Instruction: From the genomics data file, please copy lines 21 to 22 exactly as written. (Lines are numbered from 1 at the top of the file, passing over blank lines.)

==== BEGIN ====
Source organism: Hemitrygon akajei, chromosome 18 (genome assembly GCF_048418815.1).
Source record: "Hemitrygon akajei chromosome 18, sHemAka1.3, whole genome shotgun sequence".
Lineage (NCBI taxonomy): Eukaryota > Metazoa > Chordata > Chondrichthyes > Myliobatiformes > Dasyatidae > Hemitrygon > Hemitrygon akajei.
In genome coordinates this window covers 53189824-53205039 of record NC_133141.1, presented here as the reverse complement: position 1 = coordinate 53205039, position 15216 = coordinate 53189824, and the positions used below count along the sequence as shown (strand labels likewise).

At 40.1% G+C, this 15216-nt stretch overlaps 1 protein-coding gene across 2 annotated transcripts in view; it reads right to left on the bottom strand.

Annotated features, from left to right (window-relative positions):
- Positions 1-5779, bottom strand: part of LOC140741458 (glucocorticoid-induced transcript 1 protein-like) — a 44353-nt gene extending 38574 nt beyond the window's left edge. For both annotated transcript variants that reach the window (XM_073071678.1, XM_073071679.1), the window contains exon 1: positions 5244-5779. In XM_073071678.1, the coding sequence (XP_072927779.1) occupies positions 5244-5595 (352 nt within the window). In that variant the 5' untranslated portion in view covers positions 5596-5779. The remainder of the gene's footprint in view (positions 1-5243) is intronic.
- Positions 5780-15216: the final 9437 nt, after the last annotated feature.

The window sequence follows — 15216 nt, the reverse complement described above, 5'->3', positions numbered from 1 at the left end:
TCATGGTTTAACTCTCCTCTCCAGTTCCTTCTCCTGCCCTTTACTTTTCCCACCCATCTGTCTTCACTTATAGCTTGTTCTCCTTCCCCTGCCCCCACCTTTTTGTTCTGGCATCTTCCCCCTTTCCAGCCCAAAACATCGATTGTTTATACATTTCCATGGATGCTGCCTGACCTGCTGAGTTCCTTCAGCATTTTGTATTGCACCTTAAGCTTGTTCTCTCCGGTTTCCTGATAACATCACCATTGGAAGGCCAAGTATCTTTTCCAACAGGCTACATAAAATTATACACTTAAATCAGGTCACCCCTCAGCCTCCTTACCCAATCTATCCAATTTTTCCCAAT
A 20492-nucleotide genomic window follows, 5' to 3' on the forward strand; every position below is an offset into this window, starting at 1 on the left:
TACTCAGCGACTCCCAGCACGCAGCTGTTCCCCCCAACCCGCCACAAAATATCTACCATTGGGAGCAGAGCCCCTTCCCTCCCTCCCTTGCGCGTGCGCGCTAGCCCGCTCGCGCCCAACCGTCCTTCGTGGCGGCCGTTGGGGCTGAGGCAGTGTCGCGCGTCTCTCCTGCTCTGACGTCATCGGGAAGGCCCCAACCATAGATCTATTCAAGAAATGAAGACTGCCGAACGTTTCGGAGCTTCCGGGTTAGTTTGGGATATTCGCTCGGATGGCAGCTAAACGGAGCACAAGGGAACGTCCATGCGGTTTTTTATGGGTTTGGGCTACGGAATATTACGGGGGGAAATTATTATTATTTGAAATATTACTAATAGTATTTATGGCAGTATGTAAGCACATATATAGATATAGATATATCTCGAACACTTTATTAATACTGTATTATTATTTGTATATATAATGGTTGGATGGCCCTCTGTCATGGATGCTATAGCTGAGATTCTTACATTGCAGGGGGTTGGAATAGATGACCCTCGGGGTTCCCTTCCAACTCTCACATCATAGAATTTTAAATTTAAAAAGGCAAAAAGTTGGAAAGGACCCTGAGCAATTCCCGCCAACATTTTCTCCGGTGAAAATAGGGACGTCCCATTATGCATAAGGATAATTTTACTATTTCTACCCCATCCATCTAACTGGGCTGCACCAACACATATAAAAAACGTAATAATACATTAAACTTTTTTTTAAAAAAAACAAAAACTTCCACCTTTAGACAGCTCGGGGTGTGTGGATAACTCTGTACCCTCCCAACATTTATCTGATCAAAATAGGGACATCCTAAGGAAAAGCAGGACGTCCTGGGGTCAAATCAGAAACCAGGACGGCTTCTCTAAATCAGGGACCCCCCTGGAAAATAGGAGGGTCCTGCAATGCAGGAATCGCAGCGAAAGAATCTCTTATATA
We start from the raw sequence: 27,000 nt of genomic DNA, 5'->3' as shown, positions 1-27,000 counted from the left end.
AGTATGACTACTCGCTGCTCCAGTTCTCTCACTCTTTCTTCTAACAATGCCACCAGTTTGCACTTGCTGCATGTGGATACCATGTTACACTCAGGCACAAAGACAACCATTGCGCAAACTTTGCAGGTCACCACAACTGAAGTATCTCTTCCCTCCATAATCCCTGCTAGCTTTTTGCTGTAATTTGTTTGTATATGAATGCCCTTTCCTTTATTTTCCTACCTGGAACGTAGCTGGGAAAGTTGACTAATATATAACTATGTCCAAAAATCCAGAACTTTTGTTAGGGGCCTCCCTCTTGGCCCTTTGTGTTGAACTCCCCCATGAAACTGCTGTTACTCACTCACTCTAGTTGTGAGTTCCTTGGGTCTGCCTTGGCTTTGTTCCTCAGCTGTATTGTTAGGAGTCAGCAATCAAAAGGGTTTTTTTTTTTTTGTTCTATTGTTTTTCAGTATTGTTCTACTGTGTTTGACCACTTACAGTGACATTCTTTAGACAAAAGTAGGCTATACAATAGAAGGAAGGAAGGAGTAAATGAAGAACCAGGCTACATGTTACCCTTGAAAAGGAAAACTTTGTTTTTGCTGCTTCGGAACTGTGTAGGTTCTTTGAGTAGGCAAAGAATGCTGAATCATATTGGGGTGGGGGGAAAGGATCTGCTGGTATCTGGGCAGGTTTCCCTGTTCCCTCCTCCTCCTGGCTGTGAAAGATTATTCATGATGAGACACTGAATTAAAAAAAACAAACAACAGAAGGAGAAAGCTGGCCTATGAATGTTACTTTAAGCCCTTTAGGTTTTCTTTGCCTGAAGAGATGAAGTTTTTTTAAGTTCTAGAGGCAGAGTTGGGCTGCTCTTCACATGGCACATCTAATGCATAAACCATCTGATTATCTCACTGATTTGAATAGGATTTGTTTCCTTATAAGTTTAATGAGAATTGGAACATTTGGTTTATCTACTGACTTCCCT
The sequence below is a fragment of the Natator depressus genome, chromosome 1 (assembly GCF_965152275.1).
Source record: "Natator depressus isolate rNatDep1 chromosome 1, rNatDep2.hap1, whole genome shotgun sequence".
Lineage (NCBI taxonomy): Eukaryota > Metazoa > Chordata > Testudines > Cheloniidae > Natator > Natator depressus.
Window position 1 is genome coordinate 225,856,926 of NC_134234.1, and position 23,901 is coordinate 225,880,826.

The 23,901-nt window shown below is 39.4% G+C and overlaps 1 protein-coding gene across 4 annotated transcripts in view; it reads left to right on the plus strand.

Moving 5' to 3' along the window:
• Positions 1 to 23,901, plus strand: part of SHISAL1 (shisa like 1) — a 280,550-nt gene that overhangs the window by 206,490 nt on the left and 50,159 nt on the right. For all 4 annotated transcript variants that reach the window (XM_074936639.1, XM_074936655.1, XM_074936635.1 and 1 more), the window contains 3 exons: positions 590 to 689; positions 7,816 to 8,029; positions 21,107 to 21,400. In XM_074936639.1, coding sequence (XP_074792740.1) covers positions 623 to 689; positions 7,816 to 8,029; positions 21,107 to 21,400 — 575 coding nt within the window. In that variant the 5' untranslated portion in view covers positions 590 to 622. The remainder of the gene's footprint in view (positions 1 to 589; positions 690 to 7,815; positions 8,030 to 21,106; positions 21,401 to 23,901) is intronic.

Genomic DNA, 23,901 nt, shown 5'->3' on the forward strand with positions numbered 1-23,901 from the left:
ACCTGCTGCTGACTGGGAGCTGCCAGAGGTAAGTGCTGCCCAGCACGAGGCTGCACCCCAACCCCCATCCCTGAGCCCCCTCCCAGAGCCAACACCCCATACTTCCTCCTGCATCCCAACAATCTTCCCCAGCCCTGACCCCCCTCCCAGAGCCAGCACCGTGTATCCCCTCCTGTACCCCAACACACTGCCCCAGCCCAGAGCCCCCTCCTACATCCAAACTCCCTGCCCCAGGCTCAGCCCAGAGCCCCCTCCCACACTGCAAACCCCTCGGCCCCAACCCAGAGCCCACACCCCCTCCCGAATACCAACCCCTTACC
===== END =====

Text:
• Positions 1 to 23,901, plus strand: part of SHISAL1 (shisa like 1) — a 280,550-nt gene that overhangs the window by 206,490 nt on the left and 50,159 nt on the right. For all 4 annotated transcript variants that reach the window (XM_074936639.1, XM_074936655.1, XM_074936635.1 and 1 more), the window contains 3 exons: positions 590 to 689; positions 7,816 to 8,029; positions 21,107 to 21,400. In XM_074936639.1, coding sequence (XP_074792740.1) covers positions 623 to 689; positions 7,816 to 8,029; positions 21,107 to 21,400 — 575 coding nt within the window. In that variant the 5' untranslated portion in view covers positions 590 to 622. The remainder of the gene's footprint in view (positions 1 to 589; positions 690 to 7,815; positions 8,030 to 21,106; positions 21,401 to 23,901) is intronic.

Genomic DNA, 23,901 nt, shown 5'->3' on the forward strand with positions numbered 1-23,901 from the left: